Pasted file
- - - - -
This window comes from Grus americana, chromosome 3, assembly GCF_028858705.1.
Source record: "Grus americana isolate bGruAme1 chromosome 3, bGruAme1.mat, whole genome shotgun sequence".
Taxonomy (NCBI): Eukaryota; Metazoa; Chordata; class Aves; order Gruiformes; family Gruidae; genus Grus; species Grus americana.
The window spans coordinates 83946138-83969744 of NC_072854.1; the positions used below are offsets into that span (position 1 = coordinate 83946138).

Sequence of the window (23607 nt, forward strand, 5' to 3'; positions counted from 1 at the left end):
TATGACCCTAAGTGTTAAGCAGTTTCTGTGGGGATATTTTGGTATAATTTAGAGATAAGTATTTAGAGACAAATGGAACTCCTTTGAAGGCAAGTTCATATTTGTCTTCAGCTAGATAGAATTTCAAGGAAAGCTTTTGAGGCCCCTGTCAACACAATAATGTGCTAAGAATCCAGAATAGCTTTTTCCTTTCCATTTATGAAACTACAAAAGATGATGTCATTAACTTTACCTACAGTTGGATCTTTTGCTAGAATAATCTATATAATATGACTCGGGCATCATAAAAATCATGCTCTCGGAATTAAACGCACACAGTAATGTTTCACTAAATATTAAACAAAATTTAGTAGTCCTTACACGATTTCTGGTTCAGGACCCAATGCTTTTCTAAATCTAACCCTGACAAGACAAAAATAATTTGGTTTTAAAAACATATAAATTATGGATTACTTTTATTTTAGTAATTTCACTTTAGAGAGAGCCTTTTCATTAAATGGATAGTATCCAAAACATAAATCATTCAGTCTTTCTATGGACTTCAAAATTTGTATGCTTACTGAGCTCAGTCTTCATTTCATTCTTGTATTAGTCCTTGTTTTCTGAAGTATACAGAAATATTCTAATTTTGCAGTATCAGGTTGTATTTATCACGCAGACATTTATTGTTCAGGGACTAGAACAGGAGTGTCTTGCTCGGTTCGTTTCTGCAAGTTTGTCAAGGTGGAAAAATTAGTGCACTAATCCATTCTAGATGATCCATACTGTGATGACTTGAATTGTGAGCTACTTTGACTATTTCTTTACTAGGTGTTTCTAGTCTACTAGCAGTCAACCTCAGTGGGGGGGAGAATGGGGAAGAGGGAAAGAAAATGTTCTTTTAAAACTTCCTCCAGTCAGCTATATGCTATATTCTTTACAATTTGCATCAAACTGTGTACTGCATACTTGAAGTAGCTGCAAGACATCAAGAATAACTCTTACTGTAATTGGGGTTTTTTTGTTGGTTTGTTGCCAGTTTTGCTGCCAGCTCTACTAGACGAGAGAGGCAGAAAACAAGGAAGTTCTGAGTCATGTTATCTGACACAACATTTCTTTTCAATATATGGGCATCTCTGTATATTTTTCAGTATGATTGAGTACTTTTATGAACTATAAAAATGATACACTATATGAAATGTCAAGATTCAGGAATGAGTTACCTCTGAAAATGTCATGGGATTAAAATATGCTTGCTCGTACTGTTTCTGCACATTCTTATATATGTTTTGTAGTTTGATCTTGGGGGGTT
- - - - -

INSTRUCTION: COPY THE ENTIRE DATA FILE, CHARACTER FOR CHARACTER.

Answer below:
This window comes from Grus americana, chromosome 3, assembly GCF_028858705.1.
Source record: "Grus americana isolate bGruAme1 chromosome 3, bGruAme1.mat, whole genome shotgun sequence".
Taxonomy (NCBI): Eukaryota; Metazoa; Chordata; class Aves; order Gruiformes; family Gruidae; genus Grus; species Grus americana.
The window spans coordinates 83946138-83969744 of NC_072854.1; the positions used below are offsets into that span (position 1 = coordinate 83946138).

Sequence of the window (23607 nt, forward strand, 5' to 3'; positions counted from 1 at the left end):
TATGACCCTAAGTGTTAAGCAGTTTCTGTGGGGATATTTTGGTATAATTTAGAGATAAGTATTTAGAGACAAATGGAACTCCTTTGAAGGCAAGTTCATATTTGTCTTCAGCTAGATAGAATTTCAAGGAAAGCTTTTGAGGCCCCTGTCAACACAATAATGTGCTAAGAATCCAGAATAGCTTTTTCCTTTCCATTTATGAAACTACAAAAGATGATGTCATTAACTTTACCTACAGTTGGATCTTTTGCTAGAATAATCTATATAATATGACTCGGGCATCATAAAAATCATGCTCTCGGAATTAAACGCACACAGTAATGTTTCACTAAATATTAAACAAAATTTAGTAGTCCTTACACGATTTCTGGTTCAGGACCCAATGCTTTTCTAAATCTAACCCTGACAAGACAAAAATAATTTGGTTTTAAAAACATATAAATTATGGATTACTTTTATTTTAGTAATTTCACTTTAGAGAGAGCCTTTTCATTAAATGGATAGTATCCAAAACATAAATCATTCAGTCTTTCTATGGACTTCAAAATTTGTATGCTTACTGAGCTCAGTCTTCATTTCATTCTTGTATTAGTCCTTGTTTTCTGAAGTATACAGAAATATTCTAATTTTGCAGTATCAGGTTGTATTTATCACGCAGACATTTATTGTTCAGGGACTAGAACAGGAGTGTCTTGCTCGGTTCGTTTCTGCAAGTTTGTCAAGGTGGAAAAATTAGTGCACTAATCCATTCTAGATGATCCATACTGTGATGACTTGAATTGTGAGCTACTTTGACTATTTCTTTACTAGGTGTTTCTAGTCTACTAGCAGTCAACCTCAGTGGGGGGGAGAATGGGGAAGAGGGAAAGAAAATGTTCTTTTAAAACTTCCTCCAGTCAGCTATATGCTATATTCTTTACAATTTGCATCAAACTGTGTACTGCATACTTGAAGTAGCTGCAAGACATCAAGAATAACTCTTACTGTAATTGGGGTTTTTTTGTTGGTTTGTTGCCAGTTTTGCTGCCAGCTCTACTAGACGAGAGAGGCAGAAAACAAGGAAGTTCTGAGTCATGTTATCTGACACAACATTTCTTTTCAATATATGGGCATCTCTGTATATTTTTCAGTATGATTGAGTACTTTTATGAACTATAAAAATGATACACTATATGAAATGTCAAGATTCAGGAATGAGTTACCTCTGAAAATGTCATGGGATTAAAATATGCTTGCTCGTACTGTTTCTGCACATTCTTATATATGTTTTGTAGTTTGATCTTGGGGGGTT